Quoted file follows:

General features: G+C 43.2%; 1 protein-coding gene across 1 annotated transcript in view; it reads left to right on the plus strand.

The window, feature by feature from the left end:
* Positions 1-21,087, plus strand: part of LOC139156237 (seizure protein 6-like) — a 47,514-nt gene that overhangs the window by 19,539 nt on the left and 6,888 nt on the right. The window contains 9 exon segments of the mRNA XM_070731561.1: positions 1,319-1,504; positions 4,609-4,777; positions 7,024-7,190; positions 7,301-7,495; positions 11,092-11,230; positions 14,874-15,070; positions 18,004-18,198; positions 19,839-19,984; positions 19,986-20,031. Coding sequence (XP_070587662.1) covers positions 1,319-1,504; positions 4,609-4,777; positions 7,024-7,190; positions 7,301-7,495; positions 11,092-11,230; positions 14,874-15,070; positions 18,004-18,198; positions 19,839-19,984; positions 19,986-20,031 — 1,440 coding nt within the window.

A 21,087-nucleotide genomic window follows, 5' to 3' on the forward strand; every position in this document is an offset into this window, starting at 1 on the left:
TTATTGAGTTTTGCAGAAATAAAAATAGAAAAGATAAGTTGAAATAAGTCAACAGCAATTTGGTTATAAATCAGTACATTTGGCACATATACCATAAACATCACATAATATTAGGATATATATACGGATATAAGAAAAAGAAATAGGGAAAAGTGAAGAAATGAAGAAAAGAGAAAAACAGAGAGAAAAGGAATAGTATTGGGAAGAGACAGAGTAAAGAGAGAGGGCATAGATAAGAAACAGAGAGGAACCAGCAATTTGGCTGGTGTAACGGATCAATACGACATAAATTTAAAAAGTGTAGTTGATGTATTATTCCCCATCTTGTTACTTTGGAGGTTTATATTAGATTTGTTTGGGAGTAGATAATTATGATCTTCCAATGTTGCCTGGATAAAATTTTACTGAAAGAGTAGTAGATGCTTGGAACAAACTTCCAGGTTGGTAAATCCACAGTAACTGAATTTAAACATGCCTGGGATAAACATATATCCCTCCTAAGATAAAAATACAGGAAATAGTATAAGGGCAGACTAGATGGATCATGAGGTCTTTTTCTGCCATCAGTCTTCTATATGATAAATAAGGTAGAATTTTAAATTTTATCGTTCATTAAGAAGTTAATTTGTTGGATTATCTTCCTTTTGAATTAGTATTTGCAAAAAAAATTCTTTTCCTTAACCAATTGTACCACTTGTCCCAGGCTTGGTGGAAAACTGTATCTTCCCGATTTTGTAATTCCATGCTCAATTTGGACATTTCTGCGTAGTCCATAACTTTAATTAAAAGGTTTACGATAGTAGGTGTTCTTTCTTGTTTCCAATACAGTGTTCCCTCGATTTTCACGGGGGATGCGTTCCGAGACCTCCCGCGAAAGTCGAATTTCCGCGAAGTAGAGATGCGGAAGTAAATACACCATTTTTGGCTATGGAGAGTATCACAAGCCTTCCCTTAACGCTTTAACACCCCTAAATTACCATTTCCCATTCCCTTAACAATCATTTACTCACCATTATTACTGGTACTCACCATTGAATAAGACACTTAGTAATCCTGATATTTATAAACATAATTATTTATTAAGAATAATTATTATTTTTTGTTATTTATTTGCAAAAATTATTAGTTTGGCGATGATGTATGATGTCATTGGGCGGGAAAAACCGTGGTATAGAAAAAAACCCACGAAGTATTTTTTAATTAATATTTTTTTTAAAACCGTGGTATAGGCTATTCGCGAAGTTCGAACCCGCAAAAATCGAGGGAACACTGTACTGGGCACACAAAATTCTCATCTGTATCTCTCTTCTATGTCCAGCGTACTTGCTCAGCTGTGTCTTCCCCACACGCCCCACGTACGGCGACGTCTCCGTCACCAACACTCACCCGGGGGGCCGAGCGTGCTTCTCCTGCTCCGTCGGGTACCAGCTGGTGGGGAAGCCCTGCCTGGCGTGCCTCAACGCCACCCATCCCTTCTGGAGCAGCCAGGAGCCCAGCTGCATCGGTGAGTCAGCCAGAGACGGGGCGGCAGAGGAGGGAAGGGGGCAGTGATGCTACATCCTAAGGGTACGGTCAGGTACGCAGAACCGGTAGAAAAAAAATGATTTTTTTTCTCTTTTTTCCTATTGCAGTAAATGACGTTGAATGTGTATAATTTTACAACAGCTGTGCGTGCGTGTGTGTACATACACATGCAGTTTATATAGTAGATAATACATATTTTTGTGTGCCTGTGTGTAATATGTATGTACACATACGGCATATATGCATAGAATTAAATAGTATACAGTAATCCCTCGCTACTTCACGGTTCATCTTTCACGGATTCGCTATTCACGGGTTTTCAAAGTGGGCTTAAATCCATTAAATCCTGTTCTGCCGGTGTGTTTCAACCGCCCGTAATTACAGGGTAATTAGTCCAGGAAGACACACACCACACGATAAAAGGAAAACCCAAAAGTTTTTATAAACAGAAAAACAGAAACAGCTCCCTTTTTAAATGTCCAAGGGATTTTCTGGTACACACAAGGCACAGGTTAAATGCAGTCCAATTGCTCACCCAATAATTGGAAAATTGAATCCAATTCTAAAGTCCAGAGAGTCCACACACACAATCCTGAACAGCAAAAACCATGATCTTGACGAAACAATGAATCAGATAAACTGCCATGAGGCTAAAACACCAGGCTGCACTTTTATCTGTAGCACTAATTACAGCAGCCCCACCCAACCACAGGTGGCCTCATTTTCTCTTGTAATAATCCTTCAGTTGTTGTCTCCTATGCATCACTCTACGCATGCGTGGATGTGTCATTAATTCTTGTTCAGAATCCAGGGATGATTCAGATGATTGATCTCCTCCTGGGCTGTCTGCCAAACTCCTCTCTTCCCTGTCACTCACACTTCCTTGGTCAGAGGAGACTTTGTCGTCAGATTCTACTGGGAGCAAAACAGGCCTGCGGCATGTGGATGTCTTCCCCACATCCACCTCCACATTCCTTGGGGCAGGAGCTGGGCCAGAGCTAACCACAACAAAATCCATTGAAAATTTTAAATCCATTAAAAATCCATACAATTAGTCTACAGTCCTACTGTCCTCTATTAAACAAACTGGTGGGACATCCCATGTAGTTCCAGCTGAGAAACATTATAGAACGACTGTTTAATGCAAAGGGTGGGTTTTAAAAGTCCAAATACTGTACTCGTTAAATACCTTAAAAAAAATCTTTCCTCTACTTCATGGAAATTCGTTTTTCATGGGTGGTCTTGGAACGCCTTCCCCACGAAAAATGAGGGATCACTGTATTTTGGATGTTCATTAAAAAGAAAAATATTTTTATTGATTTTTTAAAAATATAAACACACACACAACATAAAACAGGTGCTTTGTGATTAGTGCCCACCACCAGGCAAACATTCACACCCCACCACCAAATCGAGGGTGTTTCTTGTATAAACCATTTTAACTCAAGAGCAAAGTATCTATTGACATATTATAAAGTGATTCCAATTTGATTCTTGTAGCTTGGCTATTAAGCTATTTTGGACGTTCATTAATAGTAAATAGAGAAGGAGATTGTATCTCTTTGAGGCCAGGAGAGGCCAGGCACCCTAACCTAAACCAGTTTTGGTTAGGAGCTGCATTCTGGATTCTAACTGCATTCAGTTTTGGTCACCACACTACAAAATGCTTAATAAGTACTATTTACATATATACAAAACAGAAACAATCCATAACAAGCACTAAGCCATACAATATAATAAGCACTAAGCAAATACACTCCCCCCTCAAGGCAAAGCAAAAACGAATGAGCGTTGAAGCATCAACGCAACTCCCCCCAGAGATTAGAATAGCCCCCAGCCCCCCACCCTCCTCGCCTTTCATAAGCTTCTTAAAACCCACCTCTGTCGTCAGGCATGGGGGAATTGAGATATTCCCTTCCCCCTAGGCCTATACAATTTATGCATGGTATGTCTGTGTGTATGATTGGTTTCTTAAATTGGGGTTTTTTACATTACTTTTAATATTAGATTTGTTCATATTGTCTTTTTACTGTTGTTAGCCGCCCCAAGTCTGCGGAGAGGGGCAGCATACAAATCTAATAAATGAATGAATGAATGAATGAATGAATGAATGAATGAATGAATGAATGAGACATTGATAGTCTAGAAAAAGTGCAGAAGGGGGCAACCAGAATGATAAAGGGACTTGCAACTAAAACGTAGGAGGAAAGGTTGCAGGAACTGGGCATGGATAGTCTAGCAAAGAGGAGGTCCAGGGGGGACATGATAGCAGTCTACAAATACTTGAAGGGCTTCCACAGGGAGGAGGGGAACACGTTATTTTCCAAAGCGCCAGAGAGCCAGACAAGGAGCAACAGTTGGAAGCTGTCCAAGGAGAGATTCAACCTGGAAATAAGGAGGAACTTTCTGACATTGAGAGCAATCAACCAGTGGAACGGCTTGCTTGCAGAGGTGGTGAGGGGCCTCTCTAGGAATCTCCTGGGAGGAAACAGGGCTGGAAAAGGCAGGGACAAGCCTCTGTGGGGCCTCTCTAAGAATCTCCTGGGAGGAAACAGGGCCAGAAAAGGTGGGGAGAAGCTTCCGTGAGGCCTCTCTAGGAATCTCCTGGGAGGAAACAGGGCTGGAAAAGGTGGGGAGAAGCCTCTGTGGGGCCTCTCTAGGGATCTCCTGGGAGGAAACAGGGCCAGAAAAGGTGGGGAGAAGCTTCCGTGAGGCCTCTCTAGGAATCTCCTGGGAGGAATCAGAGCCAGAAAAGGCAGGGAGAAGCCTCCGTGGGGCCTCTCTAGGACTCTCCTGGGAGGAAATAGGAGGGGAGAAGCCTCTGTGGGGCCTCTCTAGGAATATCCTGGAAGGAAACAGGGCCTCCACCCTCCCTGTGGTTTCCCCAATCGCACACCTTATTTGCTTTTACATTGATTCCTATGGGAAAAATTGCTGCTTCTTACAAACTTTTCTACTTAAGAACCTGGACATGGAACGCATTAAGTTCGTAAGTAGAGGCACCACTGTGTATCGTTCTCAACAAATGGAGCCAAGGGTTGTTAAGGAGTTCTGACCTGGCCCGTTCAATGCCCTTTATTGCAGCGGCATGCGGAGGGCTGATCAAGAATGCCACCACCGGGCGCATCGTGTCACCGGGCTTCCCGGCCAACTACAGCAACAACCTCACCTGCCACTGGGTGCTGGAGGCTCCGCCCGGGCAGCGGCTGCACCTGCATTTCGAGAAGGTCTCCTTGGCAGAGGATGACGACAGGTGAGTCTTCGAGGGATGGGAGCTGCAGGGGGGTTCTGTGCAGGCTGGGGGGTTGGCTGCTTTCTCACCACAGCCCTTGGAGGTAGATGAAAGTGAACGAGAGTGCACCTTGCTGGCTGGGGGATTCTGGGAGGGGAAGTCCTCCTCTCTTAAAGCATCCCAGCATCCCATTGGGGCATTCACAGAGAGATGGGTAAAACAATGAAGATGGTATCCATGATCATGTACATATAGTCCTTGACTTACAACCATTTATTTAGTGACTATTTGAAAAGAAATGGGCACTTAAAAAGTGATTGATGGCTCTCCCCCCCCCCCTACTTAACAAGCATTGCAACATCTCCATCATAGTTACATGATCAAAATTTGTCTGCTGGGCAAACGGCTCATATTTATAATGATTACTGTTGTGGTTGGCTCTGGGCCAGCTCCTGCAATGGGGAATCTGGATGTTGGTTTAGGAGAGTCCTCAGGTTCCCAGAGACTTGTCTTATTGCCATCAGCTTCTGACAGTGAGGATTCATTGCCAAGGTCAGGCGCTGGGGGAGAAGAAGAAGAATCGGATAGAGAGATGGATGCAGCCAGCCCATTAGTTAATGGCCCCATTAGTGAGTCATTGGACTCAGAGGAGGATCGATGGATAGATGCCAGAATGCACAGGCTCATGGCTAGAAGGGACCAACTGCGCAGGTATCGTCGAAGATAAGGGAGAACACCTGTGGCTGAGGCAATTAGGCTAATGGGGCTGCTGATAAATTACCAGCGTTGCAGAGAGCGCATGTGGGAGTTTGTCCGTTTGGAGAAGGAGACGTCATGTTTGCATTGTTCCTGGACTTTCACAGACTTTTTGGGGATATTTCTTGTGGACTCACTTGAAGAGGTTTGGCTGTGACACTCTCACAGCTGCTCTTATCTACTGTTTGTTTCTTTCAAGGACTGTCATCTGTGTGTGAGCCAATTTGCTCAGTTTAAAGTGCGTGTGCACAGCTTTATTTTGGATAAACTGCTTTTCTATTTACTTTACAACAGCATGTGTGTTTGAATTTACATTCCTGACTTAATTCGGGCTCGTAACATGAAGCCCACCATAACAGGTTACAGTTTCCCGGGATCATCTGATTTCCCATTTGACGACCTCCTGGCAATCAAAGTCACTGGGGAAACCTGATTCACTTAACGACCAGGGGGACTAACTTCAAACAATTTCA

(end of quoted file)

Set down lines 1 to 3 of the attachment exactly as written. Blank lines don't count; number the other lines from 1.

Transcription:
General features: G+C 43.2%; 1 protein-coding gene across 1 annotated transcript in view; it reads left to right on the plus strand.

The window, feature by feature from the left end:
* Positions 1-21,087, plus strand: part of LOC139156237 (seizure protein 6-like) — a 47,514-nt gene that overhangs the window by 19,539 nt on the left and 6,888 nt on the right. The window contains 9 exon segments of the mRNA XM_070731561.1: positions 1,319-1,504; positions 4,609-4,777; positions 7,024-7,190; positions 7,301-7,495; positions 11,092-11,230; positions 14,874-15,070; positions 18,004-18,198; positions 19,839-19,984; positions 19,986-20,031. Coding sequence (XP_070587662.1) covers positions 1,319-1,504; positions 4,609-4,777; positions 7,024-7,190; positions 7,301-7,495; positions 11,092-11,230; positions 14,874-15,070; positions 18,004-18,198; positions 19,839-19,984; positions 19,986-20,031 — 1,440 coding nt within the window.